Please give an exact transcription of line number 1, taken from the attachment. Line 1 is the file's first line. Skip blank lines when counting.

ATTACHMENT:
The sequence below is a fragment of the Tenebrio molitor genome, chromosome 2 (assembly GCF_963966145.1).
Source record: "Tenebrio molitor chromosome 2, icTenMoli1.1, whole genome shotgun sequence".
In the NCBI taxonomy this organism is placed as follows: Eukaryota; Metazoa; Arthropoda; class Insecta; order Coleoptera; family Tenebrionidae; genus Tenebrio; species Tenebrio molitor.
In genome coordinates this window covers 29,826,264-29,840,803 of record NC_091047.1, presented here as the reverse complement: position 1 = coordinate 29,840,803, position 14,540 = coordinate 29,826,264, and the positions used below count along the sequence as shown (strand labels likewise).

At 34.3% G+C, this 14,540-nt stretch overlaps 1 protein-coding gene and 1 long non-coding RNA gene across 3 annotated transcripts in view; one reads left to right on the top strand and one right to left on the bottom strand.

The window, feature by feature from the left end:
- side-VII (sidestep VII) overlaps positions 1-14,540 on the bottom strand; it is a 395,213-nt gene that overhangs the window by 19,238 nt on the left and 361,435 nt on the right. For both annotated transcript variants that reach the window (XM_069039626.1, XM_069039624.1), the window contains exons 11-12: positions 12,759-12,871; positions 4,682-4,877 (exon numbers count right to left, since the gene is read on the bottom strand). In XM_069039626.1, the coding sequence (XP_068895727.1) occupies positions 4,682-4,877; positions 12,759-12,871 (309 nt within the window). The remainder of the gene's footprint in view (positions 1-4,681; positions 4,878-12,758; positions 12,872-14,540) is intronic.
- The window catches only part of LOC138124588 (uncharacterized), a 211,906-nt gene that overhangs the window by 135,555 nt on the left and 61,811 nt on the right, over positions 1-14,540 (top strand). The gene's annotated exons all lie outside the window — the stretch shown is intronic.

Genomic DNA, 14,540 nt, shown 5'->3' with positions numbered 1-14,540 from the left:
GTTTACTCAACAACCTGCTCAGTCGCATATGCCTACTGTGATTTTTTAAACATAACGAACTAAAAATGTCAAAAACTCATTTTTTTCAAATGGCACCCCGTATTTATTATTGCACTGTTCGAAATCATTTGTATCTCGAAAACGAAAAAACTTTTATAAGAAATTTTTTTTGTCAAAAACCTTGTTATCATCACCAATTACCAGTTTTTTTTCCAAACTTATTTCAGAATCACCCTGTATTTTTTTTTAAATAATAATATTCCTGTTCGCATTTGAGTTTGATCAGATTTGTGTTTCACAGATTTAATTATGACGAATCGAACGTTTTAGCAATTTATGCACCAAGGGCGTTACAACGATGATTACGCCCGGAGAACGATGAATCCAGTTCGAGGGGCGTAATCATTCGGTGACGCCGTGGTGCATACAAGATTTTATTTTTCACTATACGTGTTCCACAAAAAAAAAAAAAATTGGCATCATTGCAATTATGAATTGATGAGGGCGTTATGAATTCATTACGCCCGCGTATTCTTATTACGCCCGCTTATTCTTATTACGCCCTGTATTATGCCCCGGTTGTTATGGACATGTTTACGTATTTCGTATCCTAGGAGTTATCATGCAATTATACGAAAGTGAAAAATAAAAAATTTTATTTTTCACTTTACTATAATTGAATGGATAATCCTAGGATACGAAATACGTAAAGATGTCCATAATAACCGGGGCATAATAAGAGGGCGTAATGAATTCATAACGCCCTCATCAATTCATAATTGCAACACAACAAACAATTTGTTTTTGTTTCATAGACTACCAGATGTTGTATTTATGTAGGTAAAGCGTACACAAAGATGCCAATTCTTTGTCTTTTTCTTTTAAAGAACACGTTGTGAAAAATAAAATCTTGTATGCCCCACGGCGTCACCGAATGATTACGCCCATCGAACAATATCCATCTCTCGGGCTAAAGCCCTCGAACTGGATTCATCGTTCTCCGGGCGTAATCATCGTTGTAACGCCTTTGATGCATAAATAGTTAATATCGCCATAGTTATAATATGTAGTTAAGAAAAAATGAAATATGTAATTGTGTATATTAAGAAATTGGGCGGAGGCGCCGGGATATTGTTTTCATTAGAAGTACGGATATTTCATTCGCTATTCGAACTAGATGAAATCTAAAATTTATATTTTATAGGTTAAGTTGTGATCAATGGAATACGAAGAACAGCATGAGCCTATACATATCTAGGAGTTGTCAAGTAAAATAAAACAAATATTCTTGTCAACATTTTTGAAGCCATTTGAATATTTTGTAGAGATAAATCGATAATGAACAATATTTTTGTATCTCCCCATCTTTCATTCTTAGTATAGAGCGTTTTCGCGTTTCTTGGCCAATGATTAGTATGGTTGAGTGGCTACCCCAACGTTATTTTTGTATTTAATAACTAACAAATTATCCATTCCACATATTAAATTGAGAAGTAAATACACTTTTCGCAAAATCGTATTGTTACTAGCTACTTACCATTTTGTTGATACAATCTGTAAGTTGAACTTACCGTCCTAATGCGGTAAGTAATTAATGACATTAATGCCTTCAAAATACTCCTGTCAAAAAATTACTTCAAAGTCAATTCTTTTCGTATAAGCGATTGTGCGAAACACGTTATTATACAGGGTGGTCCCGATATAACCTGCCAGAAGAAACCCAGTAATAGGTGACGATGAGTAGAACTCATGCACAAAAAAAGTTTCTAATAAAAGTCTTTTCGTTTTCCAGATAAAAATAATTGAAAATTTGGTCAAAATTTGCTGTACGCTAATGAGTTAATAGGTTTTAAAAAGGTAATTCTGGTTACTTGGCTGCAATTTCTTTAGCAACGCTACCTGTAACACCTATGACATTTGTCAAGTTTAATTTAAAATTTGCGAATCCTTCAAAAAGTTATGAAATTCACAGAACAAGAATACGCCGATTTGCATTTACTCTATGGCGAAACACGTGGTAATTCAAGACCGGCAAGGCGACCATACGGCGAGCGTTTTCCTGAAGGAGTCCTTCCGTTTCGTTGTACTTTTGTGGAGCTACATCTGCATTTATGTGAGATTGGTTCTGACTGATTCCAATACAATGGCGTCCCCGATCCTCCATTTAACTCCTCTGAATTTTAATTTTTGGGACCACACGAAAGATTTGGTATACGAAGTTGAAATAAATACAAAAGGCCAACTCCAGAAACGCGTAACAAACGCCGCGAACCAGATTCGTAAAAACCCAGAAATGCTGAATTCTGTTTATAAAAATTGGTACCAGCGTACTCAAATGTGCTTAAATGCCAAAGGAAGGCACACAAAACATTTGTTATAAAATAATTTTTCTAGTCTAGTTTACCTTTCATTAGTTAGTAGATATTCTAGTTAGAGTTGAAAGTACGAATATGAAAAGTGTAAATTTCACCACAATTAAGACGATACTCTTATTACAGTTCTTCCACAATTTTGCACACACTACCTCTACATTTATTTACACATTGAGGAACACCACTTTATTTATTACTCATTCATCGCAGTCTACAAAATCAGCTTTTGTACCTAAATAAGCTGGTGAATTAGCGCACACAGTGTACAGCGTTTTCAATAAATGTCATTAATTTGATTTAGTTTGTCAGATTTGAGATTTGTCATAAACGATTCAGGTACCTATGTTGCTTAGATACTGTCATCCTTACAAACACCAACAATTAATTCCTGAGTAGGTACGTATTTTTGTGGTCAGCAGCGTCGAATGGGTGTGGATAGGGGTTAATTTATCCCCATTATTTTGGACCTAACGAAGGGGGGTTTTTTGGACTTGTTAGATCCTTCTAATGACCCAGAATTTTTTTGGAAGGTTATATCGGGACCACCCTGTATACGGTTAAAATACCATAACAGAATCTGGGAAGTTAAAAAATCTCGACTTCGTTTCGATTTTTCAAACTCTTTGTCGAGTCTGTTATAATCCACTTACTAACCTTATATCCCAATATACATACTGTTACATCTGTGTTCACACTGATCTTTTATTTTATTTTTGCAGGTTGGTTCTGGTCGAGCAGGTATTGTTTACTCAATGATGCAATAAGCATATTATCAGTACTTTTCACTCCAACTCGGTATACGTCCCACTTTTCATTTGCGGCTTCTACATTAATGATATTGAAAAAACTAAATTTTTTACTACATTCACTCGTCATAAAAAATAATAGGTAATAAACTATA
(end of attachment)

The sequence below is a fragment of the Tenebrio molitor genome, chromosome 2 (assembly GCF_963966145.1).